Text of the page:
shoes

run for a reason: one month to go!

In exactly one month, I’ll be getting into a corral in downtown Pittsburgh to run the Pittsburgh Half Marathon for the first time. It won’t be my first half marathon, but the first one that feels like it matters in more ways than a personal record. 

Part of it is that the race is probably my favorite of the year, simply because of the energy and fun along the course. I run the core of city all the time on the trails in my training, but to get to run on the actual roads that I travel on my commute is pretty cool. And being part of a swarm of runners is pretty awesome. I’ll even get to retire my shoes after the race – my old faithfuls over to the left that carried me through the first real racing season of my life last year and will carry me into this year’s. 

And the cheering during this race? Awesome. Last year I ran the fourth leg of the marathon relay, so this year I’ll basically be running most of the first three legs. So I’ll get to see sections I didn’t get to see last year. And if the cheering was strong after the half marathon turn-off in the part that I ran, I know it will be strong from the start.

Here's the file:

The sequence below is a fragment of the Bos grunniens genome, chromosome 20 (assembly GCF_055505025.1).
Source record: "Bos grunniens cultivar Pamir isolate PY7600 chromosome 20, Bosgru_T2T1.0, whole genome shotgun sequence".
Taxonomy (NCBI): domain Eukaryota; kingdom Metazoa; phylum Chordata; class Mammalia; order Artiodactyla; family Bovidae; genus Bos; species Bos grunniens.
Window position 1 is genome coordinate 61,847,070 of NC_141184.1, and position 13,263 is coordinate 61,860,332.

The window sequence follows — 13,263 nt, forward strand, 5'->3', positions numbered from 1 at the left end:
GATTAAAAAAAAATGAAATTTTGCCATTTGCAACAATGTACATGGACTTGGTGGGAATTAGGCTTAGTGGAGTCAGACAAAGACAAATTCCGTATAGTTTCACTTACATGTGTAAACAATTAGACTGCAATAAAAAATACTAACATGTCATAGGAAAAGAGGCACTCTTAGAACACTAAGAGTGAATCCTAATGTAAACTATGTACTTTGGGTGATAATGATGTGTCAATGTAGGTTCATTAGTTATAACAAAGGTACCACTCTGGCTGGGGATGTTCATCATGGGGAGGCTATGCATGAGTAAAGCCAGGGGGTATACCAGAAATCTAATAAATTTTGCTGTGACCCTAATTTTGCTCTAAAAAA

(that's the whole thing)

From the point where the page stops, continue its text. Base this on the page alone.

But besides the fact that the Pittsburgh Marathon gives good swag, has a good expo and gives finisher medals that say “Runner of Steel” on them, this race is important to me because of the Run for a Reason program. Runners know that one of the great pleasures of racing is that the night before you get to carb up on pasta without guilt. And right after the race, when you’ve hauled your body for over 13 miles, a banana and a half of a bagel never tasted so good. But there are people who don’t have the luxury of eating a banana and a half of a bagel for breakfast on a regular day.